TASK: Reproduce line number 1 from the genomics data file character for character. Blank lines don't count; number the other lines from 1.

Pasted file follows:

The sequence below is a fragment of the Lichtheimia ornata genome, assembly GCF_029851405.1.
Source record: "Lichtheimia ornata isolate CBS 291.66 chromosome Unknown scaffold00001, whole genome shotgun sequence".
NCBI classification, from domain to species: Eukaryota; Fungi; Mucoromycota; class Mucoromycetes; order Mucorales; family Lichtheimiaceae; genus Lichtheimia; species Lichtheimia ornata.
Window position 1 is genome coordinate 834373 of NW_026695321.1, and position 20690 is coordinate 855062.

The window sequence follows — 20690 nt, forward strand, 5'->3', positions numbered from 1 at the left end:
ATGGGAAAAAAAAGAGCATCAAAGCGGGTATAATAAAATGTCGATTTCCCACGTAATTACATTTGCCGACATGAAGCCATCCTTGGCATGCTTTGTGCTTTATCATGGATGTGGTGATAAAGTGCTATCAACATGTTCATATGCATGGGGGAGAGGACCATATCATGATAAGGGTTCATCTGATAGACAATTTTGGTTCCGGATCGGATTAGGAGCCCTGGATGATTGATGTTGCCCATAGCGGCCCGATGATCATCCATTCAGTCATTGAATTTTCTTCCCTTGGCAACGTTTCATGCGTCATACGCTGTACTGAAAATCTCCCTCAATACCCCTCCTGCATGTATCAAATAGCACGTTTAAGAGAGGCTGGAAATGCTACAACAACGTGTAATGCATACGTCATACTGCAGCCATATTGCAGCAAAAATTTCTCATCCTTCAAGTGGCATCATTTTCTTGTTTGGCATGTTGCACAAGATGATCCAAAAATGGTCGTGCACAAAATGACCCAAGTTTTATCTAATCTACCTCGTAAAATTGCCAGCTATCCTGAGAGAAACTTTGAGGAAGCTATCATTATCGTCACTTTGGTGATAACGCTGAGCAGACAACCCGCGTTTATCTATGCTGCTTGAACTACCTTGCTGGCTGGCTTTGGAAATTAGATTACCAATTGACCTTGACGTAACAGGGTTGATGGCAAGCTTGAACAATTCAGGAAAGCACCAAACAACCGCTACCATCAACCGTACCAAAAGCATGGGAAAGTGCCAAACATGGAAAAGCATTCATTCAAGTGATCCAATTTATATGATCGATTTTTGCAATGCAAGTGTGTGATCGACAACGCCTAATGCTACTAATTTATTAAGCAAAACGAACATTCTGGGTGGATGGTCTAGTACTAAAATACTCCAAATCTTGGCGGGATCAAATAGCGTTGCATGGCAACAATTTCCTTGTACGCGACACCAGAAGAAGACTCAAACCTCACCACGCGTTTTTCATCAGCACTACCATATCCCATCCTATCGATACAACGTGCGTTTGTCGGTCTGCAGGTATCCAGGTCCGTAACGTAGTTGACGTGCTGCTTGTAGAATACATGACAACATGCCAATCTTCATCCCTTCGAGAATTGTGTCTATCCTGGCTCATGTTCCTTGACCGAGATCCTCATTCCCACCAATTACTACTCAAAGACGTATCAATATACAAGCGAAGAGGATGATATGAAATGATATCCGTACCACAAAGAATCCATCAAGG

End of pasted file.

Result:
The sequence below is a fragment of the Lichtheimia ornata genome, assembly GCF_029851405.1.